A 2012 Supreme Court decision is having an impact on how the Courts decide cases where people, including prisoners, allege Charter breaches.
This case was decided on March 22, 2012 by the Supreme Court of Canada. It considered the Quebec Bar’s decision to sanction a lawyer for a letter he wrote to a Superior Court Justice.
The matter had some rather amusing attributes that bely truly ominous implications for prisoners who seek review of decisions on Charter grounds.
Me. Dore had been disciplined by the Quebec Bar for the very intemperate letter he had written in response to the Court’s public criticism of his “bombastic” style at the hearings. In his letter to the Court Me. Dore , among other descriptions, said that the Judge was “loathsome, arrogant and fundamentally unjust”.
Ultimately Dore accepted the Bar’s 21 day suspension but maintained that his comments were protected by s.2 of the Canadian Charter of Rights and Freedoms, specifically freedom of expression.
Madam Justice Abella, speaking for the Supreme Court, held that the restriction on Me. Dore’s speech imposed by the Bar administrator’s decision was not contrary to the Charter.
The significance of the Judgment was not the outcome but rather the rather novel applied.
The traditional approach to determining a Charter breach is known as the “Oakes test”. This test requires the government, once it has been found that a Charter breach has occurred, to show thatthe breach was:
a) necessary to meet some “pressing and substantial objective”
b) to which the impugned decision is “rationally connected” and which
c) “minimally impairs” the Charter right involved.
The Court held that this test was not more easily applied where some statute or regulation is alleged to breach the Charter. In such cases the Court has before it the exact terms of the state action that is to be reviewed – it can examine the wording of the legislation and decide whether , in considering the circumstances of the case, this wording goes too far – i.e. it is not justified.
The Court concluded differently, however, where the matter involves not a statute or regulation but rather a decision made by an administrator using his legal authority and discretion. Here there is not a concise written rule to adjudge but rather the way in which an administrator decided the issue..
The Court decided that in reviewing administrative decisions the test is whether the decision-maker has disproportionately restricted the Charter rights involved in taking his decision. Rather than analysing a written rule and its purported justification, the Court should examine the effect of a decision to see if it has “gone over the line” in how much it has restricted a Charter right.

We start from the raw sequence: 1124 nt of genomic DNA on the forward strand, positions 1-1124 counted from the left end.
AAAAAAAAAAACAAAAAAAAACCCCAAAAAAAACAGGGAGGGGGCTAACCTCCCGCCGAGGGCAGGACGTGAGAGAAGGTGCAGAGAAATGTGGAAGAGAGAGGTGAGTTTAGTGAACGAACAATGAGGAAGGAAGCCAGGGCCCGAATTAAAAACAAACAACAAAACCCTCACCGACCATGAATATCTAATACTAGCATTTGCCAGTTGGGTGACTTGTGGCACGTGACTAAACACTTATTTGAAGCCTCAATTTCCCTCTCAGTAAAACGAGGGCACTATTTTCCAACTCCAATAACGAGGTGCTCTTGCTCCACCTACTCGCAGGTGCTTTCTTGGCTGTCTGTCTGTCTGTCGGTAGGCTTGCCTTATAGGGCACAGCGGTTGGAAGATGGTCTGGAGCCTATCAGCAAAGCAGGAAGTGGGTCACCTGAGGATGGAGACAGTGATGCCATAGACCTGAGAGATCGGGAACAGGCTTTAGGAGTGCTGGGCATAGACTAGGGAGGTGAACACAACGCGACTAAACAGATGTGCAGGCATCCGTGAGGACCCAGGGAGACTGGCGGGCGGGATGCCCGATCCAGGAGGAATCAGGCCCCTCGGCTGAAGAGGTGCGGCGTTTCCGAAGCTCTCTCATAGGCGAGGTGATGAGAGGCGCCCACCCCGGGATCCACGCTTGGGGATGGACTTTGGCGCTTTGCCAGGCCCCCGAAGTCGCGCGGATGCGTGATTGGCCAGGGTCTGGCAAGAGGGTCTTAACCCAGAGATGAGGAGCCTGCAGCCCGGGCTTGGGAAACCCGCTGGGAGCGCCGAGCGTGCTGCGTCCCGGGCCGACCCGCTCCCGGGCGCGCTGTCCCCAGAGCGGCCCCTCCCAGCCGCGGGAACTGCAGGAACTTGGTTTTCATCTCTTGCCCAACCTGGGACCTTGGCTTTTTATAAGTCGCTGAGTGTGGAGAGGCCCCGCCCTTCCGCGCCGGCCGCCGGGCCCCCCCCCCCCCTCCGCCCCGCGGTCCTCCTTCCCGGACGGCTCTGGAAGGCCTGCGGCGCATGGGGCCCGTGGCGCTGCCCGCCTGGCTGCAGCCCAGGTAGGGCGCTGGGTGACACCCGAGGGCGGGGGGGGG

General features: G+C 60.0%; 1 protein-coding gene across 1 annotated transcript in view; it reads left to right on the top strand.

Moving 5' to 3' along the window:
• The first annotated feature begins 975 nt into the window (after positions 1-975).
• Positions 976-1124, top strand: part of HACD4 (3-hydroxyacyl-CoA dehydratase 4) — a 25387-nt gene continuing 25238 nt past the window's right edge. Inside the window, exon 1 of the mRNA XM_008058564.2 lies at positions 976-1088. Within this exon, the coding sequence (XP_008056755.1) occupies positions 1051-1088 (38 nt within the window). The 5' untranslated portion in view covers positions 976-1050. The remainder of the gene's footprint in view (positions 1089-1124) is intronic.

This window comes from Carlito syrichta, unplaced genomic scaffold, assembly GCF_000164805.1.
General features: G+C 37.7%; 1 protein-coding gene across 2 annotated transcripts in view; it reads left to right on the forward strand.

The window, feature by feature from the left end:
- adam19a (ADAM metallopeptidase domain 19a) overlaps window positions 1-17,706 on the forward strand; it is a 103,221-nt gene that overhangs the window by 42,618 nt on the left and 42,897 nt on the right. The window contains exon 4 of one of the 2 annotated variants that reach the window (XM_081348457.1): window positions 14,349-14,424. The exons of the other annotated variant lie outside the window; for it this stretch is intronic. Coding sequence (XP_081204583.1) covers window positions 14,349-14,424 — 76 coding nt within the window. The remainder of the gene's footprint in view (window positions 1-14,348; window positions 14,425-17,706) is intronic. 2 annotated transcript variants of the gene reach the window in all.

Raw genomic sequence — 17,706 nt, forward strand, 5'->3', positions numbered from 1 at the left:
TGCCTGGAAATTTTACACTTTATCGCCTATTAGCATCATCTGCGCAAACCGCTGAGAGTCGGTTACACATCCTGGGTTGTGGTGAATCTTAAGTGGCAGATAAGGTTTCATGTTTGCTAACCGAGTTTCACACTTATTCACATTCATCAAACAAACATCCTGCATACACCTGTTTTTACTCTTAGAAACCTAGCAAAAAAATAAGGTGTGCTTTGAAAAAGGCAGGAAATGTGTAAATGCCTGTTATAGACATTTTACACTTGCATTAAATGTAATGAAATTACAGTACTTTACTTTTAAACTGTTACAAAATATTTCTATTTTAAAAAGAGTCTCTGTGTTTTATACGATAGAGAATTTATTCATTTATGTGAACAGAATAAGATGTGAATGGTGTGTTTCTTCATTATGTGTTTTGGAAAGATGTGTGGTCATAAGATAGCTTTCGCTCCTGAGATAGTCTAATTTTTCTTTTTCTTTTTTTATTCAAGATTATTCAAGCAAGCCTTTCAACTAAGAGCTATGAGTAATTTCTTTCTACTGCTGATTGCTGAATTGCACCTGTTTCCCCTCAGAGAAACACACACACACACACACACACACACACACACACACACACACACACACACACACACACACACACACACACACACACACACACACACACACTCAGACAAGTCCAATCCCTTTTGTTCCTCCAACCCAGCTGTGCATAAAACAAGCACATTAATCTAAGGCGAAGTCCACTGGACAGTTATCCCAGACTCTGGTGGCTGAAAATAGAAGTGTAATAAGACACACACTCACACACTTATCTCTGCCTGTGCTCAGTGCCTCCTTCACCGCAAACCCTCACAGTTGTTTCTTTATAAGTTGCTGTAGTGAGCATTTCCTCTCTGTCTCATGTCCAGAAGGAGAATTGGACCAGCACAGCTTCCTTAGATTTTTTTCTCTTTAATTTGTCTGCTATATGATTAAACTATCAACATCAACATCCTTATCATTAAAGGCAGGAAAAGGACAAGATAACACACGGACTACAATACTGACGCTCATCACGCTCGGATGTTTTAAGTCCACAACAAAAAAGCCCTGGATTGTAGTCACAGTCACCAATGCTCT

The Court held that there was not a great deal to choose between the principles underlying the two approaches – both sought to balance the rights involved with the government’s objectives in a way that ensures that the rights involved are not unreasonably restricted.
The problem in all this opaqueness is not that the principles of the approaches – and the results – are notionally different. The problem is that the Supreme Court appeared to have opened a perilous door.
It appears that the new ” Dore test” may give administrators more leeway than they had under the Oakes test. By this I mean that the Court seemed to be applying a standard of reasonableness to administrative decisions, even those affected by the Charter.
Most reasonableness standards assume that an administrative decision-maker, as an expert within their field, should not be second-guessed unless they act clearly outside the law. In other words the Court defers to the reasonable decision of the administrator – even if the Court might have decided differently.
If this standard is applied to the Charter prisoners will find it more difficult to prove an actionable breach. Even where basic freedoms are involved, even based on very complex Charter issues, the Warden could be given the benefit of the doubt.
It is true that, Ii the Dore Judgment, Abella J. implied that the review of Charter breaches will still involve a rigouress review. She stated that the nature and scope of the reasonableness standard will differ in the legal circumstances of the case – and the Charter will be a paramount factor in determining reasonableness.
So, perhaps not too much to worry about.
But given the normal deference of Courts in prison cases I think lawyers will have a row to hoe in bringing administrative decisions to heal under the Dore test.